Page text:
Hans van den Broek is disoriented for many reasons. Born and raised in Holland, he married an English woman and lives in New York City. After the World Trade Center attack, the family fled their downtown apartment and moved, they thought temporarily, to the very bizarre Chelsea Hotel. Rachel felt increasingly insecure in New York and decamped to London with the couple’s young son, Jake. For two years Hans has been frozen geographically and emotionally in his New York job analyzing oil projects for a large financial firm. He partially fills the void of his separation by friendship with a larger-than-life Trinidadian of Indian descent whom he met through cricket, a game he is passionately fond of. Joseph O’Neill’s existential novel Netherland (Pantheon, $23.95) expresses the strangeness felt by New Yorkers after 9/11 and, indeed, the sense of dislocation we all feel in the new world that has come into being.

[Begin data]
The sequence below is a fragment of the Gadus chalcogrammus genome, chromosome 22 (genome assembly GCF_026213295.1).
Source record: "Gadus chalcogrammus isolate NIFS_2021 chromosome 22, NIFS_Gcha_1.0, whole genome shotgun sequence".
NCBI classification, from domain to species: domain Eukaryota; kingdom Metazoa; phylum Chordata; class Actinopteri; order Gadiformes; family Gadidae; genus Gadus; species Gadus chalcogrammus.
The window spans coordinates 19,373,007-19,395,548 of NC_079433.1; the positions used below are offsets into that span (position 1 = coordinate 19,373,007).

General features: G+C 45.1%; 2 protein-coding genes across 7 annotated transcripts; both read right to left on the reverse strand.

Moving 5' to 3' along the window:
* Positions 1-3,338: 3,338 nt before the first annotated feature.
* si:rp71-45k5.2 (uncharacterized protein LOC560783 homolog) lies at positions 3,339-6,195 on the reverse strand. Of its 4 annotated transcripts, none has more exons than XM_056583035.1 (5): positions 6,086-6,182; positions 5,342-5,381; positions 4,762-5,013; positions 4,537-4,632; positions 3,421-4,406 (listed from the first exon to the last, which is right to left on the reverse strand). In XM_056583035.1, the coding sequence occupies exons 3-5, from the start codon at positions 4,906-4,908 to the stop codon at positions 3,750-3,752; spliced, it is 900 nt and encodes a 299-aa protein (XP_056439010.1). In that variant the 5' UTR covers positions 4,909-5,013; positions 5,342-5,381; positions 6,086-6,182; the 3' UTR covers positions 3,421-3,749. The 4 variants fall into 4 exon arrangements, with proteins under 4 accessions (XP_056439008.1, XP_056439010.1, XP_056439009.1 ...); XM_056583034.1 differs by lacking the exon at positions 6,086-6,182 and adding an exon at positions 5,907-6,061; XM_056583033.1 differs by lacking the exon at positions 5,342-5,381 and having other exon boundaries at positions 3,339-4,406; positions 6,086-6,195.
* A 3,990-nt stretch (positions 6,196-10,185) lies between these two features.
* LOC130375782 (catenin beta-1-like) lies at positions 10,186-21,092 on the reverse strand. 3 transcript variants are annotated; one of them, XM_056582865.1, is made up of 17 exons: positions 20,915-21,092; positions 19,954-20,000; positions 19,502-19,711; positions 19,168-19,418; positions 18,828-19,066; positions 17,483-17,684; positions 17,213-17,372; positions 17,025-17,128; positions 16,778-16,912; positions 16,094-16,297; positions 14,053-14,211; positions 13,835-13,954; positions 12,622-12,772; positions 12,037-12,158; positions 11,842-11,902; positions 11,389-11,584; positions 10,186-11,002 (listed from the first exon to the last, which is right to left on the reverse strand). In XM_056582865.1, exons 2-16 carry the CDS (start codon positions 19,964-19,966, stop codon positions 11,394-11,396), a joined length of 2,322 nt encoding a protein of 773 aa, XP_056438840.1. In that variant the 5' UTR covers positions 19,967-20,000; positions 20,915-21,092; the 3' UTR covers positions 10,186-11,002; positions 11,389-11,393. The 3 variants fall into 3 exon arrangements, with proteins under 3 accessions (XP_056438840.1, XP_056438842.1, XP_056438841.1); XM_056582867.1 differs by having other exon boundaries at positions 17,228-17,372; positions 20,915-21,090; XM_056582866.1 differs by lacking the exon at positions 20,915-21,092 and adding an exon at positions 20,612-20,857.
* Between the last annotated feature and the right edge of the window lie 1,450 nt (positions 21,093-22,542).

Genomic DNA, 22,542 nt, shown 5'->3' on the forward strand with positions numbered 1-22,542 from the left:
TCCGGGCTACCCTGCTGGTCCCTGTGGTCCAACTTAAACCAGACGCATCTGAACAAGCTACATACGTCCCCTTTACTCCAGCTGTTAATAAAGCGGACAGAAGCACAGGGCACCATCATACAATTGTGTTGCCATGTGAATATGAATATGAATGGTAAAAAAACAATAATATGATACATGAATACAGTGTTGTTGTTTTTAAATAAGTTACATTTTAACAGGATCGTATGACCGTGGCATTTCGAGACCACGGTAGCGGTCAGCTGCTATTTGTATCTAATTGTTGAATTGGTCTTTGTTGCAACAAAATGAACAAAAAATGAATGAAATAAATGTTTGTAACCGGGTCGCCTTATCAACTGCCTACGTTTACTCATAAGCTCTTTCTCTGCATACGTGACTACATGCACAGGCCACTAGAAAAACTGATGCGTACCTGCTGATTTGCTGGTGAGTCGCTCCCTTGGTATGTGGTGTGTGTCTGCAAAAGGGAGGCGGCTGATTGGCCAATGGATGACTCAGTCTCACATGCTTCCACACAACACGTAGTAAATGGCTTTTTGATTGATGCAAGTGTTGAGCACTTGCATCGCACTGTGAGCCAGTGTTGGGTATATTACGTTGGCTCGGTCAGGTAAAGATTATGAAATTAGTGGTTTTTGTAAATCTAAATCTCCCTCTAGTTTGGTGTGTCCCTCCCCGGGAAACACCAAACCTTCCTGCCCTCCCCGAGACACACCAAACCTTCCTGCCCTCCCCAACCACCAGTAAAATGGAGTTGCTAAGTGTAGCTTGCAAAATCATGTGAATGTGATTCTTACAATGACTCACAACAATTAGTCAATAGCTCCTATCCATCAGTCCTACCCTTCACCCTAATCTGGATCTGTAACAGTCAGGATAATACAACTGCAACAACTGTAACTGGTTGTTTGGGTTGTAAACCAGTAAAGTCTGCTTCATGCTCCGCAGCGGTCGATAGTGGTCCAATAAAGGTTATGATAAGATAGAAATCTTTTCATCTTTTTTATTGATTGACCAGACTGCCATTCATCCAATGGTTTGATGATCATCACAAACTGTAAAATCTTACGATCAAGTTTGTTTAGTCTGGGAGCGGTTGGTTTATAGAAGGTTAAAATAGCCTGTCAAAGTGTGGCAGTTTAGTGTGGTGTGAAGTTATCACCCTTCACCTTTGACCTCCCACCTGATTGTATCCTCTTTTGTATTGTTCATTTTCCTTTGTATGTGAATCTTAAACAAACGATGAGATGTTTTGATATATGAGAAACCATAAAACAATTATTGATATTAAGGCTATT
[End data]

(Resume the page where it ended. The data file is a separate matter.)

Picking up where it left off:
Hans van den Broek, the alienated protagonist of Joseph O’Neill’s Netherland (Vintage, $14.95), remains in New York when his lawyer wife, anxious after 9/11, returns to Britain with their son. Meanwhile, Hans’s mother, the only parent he remembers, has died in the Netherlands. To dispel his depression, Hans seeks out a weekly cricket game with a bunch of ex-colonials and falls in with Chuck Ramkissoon, a mysterious Trinidadian. Chuck’s schemes and energy become a counterweight to Hans’s passivity. The pacing of the novel, the simplicity of the plot, and the focus on a few characters, make Hans’s sadness and Chuck’s grandiosity stand out. This prize-winning novel is deceptively simple, and immensely thought provoking.